Scintilla – a flash, a spark, an iota. Shorthand for creativity and an indicator of inventiveness under Australian law.






Tuesday, September 29, 2015

Bob Katter's proposed amendments to the Trade Marks Act

by Mark Williams, Managing Associate

Law reform in respect of trade marks in Australia moves at glacial pace. Therefore, any proposed amendment to the trade mark legislation generates significant interest amongst the IP Community. Mark Williams reports on Bob Katter's proposal for protecting Aussie icons, in video and in text:





On 14 September, the Trade Marks Amendment (Iconic Symbols of National Identity) Bill was introduced to Parliament by Federal MP Bob Katter. Prompted by Mr Katter's indignation at recent trade mark applications by various parties for trade marks consisting of the words Waltzing Matilda, the Bill proposes a new ground for rejecting a trade mark application if the trade mark consists of a sign that is of national significance, or iconic value, to the people of Australia.

Monday, September 28, 2015

A different kind of birthday suit

By Lauren John, Associate

'Happy Birthday, to you'. Although it is the most recognised and most frequently sung song in the world, many would be surprised to learn that this simple ditty, most famously performed by Marilyn Monroe in 1962, is still protected by copyright. That was, until last week.

US District Judge George King has ruled that Warner/Chappell, the purported copyright owner of Happy Birthday, does not in fact own a valid copyright in the lyrics to the song. The decision is significant given that the song may have been afforded copyright protection in the US until 2030.


Background


A purported class action, filed two years ago, was commenced by a film-maker who paid $1500 to licence the song for use in a film about its history. Anyone seeking to publicly perform the song or use it in a commercial enterprise was required to pay a licence fee to Warner/Chappell, which is the music publishing division of the Warner Music Group. Warner/Chappell acquired the song's copyright for $15 million in 1988 and it reportedly generates $2 million in royalties per year for the company. The plaintiffs alleged that the song's copyright expired in the early 1920s and it should be dedicated to public use.

Tuesday, September 22, 2015

Locking down flighty cybersquatters – new UDRP rules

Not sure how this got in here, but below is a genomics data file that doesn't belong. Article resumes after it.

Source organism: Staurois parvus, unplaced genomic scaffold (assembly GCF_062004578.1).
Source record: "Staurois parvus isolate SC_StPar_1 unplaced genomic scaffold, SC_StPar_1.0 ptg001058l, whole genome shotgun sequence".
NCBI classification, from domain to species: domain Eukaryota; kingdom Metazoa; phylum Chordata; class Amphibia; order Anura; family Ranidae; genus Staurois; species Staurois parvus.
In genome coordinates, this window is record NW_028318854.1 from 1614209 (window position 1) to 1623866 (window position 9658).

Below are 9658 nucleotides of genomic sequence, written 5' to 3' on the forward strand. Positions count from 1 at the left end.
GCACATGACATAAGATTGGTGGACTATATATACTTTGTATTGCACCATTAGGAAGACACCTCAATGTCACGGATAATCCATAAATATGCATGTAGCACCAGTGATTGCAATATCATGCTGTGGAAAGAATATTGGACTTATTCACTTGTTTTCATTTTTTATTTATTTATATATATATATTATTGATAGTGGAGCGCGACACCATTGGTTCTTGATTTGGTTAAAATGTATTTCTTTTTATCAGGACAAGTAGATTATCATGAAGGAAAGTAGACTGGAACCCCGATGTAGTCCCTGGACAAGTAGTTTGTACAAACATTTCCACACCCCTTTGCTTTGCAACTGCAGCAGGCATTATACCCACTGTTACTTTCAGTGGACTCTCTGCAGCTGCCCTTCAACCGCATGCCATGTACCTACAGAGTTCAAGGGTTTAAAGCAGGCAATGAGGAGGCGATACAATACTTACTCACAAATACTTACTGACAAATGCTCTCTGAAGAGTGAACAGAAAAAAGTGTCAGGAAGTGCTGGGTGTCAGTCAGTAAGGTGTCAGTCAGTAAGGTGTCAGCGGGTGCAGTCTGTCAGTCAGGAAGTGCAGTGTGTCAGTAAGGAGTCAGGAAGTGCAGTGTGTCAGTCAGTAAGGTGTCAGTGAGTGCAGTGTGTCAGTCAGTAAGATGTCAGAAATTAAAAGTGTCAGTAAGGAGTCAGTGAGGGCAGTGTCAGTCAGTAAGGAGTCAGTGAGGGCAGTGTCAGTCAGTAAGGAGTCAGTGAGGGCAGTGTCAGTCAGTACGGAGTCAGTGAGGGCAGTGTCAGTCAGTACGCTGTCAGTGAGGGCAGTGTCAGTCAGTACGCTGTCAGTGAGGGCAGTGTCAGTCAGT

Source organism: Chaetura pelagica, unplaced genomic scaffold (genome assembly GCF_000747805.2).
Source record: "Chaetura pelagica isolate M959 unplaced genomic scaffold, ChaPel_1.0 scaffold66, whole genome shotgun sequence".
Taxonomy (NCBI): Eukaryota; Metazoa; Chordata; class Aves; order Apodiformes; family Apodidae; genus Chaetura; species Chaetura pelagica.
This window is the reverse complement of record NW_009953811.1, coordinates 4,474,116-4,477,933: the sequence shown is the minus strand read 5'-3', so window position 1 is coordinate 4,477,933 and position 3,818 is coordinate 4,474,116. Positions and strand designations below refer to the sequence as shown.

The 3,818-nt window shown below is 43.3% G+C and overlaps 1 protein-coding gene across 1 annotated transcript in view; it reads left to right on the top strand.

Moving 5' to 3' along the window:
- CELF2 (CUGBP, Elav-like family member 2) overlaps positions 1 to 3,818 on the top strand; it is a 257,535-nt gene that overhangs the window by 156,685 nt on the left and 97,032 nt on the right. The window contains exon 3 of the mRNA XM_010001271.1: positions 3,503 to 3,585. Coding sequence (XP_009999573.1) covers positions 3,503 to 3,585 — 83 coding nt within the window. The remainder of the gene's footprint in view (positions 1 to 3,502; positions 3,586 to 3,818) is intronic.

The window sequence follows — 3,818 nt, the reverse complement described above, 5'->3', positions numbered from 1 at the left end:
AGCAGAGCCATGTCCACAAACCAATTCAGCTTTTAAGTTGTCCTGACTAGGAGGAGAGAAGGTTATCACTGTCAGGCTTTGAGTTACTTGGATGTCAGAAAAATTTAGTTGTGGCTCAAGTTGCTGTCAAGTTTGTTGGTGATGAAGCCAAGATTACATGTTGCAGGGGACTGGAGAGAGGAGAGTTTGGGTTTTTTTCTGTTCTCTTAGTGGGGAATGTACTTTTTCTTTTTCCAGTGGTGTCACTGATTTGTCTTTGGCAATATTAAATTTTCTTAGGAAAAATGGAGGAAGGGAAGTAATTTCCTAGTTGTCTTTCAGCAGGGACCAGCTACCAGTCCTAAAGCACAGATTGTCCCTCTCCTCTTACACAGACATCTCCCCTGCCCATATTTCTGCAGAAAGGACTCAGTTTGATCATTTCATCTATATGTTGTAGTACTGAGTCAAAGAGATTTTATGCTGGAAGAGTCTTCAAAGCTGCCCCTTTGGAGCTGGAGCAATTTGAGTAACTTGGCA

By Scott Joblin, Lawyer

On 31 July this year, an updated version of the Rules for Uniform Domain Name Dispute Resolution Policy (the UDRP Rules) came into effect. The Rules, in combination with the supplemental rules of the various dispute resolution providers, set out procedural requirements to be complied with in disputes relating to abusive registration and use of domain names. The previous Rules will continue to apply to complaints which were submitted before 31 July 2015.


Background


The new UDRP Rules have introduced a number of changes that are, for the most part, intended to address a practice known as cyberflight. This is where a domain name holder, after learning about a complaint that has been filed against it, alters details of the registration or changes the registrar, with the intention of avoiding or delaying proceedings. This has been a tactic commonly associated with cybersquatters (ie those who try to profit from registering and reselling, or hosting paid advertising on, domains that incorporate established company or brand names).

Monday, September 21, 2015

We've created a monster! Government looks to do away with innovation patents

By Emily Cravigan, Associate

Although under scrutiny for some years, things really started to get dicey for the innovation patent system in May of this year, when the Advisory Council on Intellectual Property (ACIP) recommended that the government consider abolishing it altogether. IP Australia is now seeking public submissions on the recommendation by 28 September 2015.


A long review process